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Texas Health Dallas Launches New Generation of Robotic Surgery|
DALLAS — Surgeons on the medical staff at Texas Health Presbyterian Hospital Dallas are the first in North Texas to begin using the next generation of robotic-assisted surgery systems.
From a remote command center just a few feet from the patient, surgeons direct the moves of the robotic system to navigate deep inside the body. Called the da Vinci Si, the system boasts three-dimensional, high-definition images, which provide superior visual clarity of target tissue and surrounding organs — with up to 10 times magnification.
“The system allows for precise movements with instruments deep within the pelvis,” said Dr. Pat Fulgham, medical director of robotics and surgical director of oncology at Texas Health Dallas. “The system allows a fresh anatomic approach to the treatment of some cancers.”
The da Vinci Si also features an updated and simplified user interface that enhances operating room efficiency.
The high-definition viewing system and robotic arm will assist surgeons in various specialties, including oncology, women’s services, cardiovascular, colorectal, thoracic, urological and general surgery, Fulgham said.
The remote instrumentation command center provides dexterity and range of motion greater than even the human hand. Other technologies help replicate the experience of open surgery by preserving natural eye-hand-instrument alignment and instrument control.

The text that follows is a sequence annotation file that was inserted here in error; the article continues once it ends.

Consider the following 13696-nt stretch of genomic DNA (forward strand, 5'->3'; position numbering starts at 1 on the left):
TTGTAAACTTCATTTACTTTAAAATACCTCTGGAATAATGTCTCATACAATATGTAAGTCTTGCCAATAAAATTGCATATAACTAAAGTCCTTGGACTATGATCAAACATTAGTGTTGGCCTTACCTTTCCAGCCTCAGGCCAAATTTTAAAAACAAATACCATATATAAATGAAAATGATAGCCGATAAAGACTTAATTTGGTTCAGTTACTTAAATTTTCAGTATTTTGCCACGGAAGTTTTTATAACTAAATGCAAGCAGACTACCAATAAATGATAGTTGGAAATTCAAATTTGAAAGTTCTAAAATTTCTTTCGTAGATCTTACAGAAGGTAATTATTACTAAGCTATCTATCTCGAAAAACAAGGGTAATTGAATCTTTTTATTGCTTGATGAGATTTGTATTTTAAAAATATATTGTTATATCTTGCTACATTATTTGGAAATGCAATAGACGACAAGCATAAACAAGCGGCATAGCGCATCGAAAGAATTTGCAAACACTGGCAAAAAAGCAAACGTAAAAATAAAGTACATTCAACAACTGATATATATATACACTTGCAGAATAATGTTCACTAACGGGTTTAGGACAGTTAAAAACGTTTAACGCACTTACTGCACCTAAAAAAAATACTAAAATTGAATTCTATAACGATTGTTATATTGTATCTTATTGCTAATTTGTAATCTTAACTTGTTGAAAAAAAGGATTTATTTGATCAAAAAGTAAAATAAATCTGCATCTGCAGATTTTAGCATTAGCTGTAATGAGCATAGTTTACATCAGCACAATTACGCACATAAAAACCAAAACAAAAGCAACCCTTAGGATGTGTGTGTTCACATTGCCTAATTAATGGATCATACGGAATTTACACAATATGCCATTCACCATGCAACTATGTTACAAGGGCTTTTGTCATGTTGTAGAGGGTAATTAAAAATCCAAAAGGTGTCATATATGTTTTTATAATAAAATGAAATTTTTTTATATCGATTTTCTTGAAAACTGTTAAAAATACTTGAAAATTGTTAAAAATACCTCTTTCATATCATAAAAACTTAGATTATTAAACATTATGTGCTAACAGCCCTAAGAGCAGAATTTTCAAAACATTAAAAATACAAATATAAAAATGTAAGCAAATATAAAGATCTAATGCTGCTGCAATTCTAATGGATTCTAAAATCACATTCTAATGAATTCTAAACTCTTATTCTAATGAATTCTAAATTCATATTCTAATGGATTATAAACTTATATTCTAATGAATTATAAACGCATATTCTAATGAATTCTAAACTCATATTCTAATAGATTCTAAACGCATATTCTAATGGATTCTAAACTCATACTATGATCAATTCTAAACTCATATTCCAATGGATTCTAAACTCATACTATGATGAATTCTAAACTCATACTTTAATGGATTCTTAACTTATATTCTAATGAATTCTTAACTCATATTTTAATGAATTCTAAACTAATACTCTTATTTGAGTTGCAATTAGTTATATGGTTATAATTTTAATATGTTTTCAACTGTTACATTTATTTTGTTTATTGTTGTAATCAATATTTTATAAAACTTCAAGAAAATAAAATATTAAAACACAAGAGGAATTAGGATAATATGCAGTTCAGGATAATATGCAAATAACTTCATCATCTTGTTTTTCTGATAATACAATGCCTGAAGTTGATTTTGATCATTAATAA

Two separate HD optical channels are used to merge images for advanced depth perception.
“The technology is really advanced and sounds complicated,” Fulgham said, “but it’s a highly safe, effective way to perform surgery.”
Minimally invasive surgery allows physicians to perform many kinds of major surgery with less patient trauma and pain, minimal scarring, faster recovery and shorter hospital stays. Surgeries are performed through small incisions, which replace the large incisions needed for conventional open surgeries.
The use of robotics in recent years has further advanced minimally invasive techniques, said Dr. Jonathan Oh, a gynecological cancer surgeon on the medical staff at Texas Health Dallas.
“Robotically-assisted minimally-invasive surgery represents a third generation of surgery,” he said. “This robotic technology pushes surgery to a new frontier, with precision and versatility with three-dimensional views of the operative site.”
New ergonomic settings on the surgeon console provide better comfort for the surgeon during procedures, Oh added. Together, these technological advancements provide surgeons using da Vinci Si with the precision, dexterity and control needed for complex surgical procedures.
“But the important thing about this technology is that it allows for an entire population of patients to have minimally invasive surgery when, in the past, they would have had to undergo a major, open procedure,” Oh said.
The purchase of the $1.78 million da Vinci Si system was entirely underwritten by charitable gifts made to Texas Health Presbyterian Foundation.
More than two dozen physicians on the medical staff of Texas Health Dallas will utilize the technology.
“Having access to the technology is in itself a great thing for the clinicians and our patients,” Fulgham added. “But it also attracts highly skilled and innovative surgeons, which even further advances the care we provide to our patients.”
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